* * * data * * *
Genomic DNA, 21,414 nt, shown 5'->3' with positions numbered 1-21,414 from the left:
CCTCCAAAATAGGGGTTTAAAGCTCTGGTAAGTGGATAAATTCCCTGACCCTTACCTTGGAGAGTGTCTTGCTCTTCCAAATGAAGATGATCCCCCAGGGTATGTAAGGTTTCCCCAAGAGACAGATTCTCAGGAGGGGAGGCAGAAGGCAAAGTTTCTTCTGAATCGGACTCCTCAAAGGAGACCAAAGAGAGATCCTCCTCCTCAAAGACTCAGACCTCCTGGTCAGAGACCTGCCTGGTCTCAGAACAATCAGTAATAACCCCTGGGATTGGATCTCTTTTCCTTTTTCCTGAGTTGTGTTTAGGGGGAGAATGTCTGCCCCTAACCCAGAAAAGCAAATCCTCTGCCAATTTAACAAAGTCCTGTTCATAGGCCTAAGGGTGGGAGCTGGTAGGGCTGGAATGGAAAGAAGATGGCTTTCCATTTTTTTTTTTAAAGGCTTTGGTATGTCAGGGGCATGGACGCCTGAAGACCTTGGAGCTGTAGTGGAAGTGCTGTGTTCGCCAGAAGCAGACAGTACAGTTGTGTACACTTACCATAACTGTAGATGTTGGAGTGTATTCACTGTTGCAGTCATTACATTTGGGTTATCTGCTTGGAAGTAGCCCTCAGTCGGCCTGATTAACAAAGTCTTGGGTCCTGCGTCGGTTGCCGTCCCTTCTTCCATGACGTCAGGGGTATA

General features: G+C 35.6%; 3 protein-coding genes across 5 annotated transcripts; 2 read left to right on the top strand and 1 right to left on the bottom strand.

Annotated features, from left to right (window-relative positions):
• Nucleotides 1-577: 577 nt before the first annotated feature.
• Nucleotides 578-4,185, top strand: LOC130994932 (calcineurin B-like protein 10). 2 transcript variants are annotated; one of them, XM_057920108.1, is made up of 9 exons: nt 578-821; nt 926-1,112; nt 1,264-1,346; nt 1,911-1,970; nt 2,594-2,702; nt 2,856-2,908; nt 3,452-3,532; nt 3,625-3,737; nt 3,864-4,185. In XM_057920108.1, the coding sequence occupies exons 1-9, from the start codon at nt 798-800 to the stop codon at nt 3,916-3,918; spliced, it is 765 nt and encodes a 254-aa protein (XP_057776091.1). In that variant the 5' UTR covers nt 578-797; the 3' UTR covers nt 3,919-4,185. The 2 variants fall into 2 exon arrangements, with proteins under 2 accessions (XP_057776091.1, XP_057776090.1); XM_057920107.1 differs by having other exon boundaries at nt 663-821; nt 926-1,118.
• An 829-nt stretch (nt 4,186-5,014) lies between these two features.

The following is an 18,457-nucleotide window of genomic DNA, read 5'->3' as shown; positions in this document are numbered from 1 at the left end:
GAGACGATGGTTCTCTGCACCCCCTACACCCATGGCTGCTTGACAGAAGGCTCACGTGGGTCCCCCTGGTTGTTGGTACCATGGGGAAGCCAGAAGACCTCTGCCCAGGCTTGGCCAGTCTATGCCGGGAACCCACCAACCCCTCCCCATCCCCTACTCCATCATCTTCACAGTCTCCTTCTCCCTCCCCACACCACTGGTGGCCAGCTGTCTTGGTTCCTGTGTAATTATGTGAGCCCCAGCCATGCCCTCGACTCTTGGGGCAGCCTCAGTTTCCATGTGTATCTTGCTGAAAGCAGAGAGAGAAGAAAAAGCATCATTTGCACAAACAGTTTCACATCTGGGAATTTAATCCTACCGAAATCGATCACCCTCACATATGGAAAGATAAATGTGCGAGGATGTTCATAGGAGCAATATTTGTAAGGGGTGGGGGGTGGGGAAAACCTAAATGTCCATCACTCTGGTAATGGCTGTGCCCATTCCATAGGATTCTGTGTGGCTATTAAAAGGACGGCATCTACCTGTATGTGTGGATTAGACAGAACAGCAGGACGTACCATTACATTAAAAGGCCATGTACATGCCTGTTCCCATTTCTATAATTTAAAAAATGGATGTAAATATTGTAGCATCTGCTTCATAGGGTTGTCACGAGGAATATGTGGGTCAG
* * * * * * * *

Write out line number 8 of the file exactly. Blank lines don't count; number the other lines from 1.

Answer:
The following is an 18,457-nucleotide window of genomic DNA, read 5'->3' as shown; positions in this document are numbered from 1 at the left end: